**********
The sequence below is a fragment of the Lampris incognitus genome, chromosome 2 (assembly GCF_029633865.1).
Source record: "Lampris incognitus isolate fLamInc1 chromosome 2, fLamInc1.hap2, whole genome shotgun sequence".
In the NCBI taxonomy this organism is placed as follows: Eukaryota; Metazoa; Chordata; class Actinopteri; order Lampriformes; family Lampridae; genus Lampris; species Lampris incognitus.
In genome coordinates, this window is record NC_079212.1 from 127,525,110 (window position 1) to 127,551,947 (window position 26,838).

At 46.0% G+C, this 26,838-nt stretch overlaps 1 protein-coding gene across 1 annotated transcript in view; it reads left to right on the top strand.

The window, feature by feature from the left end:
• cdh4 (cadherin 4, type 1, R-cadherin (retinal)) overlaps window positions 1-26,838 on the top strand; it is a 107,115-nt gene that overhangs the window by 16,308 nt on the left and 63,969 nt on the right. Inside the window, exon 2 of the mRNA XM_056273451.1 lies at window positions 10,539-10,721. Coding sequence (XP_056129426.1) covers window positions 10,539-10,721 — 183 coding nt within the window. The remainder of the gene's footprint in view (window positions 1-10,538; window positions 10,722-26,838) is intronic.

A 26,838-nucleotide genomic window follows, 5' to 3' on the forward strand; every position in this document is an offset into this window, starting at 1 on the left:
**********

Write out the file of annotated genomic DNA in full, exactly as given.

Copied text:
The sequence below is a fragment of the Lampris incognitus genome, chromosome 2 (assembly GCF_029633865.1).
Source record: "Lampris incognitus isolate fLamInc1 chromosome 2, fLamInc1.hap2, whole genome shotgun sequence".
In the NCBI taxonomy this organism is placed as follows: Eukaryota; Metazoa; Chordata; class Actinopteri; order Lampriformes; family Lampridae; genus Lampris; species Lampris incognitus.
In genome coordinates, this window is record NC_079212.1 from 127,525,110 (window position 1) to 127,551,947 (window position 26,838).

At 46.0% G+C, this 26,838-nt stretch overlaps 1 protein-coding gene across 1 annotated transcript in view; it reads left to right on the top strand.

The window, feature by feature from the left end:
• cdh4 (cadherin 4, type 1, R-cadherin (retinal)) overlaps window positions 1-26,838 on the top strand; it is a 107,115-nt gene that overhangs the window by 16,308 nt on the left and 63,969 nt on the right. Inside the window, exon 2 of the mRNA XM_056273451.1 lies at window positions 10,539-10,721. Coding sequence (XP_056129426.1) covers window positions 10,539-10,721 — 183 coding nt within the window. The remainder of the gene's footprint in view (window positions 1-10,538; window positions 10,722-26,838) is intronic.

A 26,838-nucleotide genomic window follows, 5' to 3' on the forward strand; every position in this document is an offset into this window, starting at 1 on the left: